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Published on: January 26, 2011 |

All Quiet on the Set! By: YourWebMom

All Quiet on the Set!

By YourWebDad

Ever wonder if that’s gonna happen?

We may have little kids or bigger kids that seem to make noise constantly.

We have become people who prefer noise … background music, a fan humming, anything that lets us know there is life around us and – all-too-often -- also distracts us.

But we worry that when it’s too quiet, we’ll start playing our old tapes of self deprecation and self doubt and unbelief. The quiet allows us to mull things over, usually the bad things that have happened. The only way to avoid that is to be distracted from it.

In his book, “When We Hurt,” author Philip Yancey offers some sound advice on dealing with the emotional roller coaster that often seems to run our lives. Yancey notes that it was Dr. Hans Selye who was the true pioneer in discovering the impact of emotions on health. He found that anxiety and depression can trigger attacks of pain or intensify pain that is already present. But, he also discovered that “gratitude is the single response most nourishing to health,” Yancey writes. (YWM Note: Check out our Gratitude Gallery for more on the benefits of  gratitude.)

Imagine developing an attitude of gratitude as the defense mechanism to keep us from dwelling on pain, on life’s negatives, on our fear of peace and quiet. Yes, I said it. Maybe we fear peace and quiet and that’s why we never let ourselves have it. If you are unfamiliar with the gratitude concept, please see that specific section on this website. Great suggestions, good lessons.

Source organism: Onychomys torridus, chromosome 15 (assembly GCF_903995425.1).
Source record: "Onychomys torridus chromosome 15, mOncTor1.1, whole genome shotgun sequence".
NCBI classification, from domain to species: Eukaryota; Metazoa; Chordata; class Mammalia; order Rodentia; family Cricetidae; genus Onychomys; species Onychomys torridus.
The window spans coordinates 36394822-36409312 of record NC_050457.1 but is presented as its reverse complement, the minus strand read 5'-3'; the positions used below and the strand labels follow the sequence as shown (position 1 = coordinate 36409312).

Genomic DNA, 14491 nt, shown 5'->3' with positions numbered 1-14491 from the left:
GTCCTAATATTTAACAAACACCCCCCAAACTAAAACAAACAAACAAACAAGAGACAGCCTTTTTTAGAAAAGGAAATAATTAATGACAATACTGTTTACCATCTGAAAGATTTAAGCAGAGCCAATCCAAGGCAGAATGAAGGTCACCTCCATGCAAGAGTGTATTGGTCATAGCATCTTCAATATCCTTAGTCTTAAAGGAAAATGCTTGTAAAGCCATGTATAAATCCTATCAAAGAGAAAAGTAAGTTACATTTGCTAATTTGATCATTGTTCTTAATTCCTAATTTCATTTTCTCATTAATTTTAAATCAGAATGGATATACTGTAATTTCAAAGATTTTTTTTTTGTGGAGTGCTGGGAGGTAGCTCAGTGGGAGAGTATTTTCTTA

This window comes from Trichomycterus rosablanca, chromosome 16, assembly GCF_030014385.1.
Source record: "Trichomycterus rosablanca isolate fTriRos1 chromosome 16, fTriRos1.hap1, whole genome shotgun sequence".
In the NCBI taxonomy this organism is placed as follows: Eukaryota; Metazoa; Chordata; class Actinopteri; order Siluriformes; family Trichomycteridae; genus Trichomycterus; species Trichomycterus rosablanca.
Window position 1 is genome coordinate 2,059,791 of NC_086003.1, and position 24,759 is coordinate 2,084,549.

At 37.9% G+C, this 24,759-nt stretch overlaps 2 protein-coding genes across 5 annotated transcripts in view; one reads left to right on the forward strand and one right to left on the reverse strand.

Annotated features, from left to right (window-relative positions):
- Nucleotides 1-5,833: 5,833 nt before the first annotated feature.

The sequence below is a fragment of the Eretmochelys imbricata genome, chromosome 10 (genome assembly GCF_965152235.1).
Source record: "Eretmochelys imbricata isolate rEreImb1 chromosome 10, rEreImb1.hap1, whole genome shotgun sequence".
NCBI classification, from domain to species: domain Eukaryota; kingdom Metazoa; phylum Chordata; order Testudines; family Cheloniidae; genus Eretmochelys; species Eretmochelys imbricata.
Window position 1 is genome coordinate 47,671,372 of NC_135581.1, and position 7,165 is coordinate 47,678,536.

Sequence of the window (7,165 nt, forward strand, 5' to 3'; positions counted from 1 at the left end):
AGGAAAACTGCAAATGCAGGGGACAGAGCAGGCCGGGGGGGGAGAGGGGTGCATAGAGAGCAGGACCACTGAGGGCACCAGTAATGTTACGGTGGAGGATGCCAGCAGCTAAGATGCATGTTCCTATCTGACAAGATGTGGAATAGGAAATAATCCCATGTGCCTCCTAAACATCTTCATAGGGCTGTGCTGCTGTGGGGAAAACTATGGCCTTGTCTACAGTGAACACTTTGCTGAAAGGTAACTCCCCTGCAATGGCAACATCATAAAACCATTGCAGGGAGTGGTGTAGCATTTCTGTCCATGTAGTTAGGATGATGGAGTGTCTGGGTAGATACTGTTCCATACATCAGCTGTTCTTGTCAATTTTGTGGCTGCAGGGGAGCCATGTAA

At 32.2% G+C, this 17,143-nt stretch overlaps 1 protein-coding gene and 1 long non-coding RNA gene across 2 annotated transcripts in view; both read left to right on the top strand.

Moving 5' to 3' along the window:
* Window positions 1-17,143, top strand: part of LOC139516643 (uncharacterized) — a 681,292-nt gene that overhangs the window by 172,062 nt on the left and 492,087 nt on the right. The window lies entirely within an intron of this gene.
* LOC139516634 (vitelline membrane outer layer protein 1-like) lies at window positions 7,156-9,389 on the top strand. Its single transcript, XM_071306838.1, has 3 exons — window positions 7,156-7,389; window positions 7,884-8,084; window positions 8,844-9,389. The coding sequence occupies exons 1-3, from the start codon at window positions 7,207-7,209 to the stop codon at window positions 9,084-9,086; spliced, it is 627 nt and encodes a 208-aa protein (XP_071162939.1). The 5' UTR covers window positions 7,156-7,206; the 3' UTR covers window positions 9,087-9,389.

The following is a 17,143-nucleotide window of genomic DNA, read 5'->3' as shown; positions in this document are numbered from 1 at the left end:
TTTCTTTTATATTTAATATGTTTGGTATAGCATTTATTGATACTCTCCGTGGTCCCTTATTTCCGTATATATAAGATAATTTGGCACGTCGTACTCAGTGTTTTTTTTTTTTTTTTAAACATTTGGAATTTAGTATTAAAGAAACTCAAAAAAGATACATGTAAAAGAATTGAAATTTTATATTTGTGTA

Yancey also suggests we develop spiritual discipline. Drawing on activity developed by religious orders during the Middle Ages, which he characterized as “a time of chaos and great suffering,” Yancey looks to prayer, meditation and fasting. He writes that he likes meditation because it is an act of the mind that triggers physiological changes in the body. Among those healthful changes are “a gradual lowering of the heart and respiratory rates, changes in brain wave patterns, a general decrease in sympathetic nervous system activity,” he writes.

Here’s the bonus: “Tense muscles relax, and a state of inner stress gives way to calmness,” according to Yancey. All from prayer, meditation and relaxing.  More details are available in his book:  "When We Hurt: Prayer, Preparation & Hope for Life’s Pain.” © 2006 by The Zondervan Corporation”

So, if you’re struggling to get it all “quiet on the set,” work first on finding that inner peace that will give you the quiet you so desperately seek.

YourWebDad

 
 
Comments
By: mortonpixie

Good stuff - YWD.  Some days, I hafta use the trusty old earplugs, though. laugh


 
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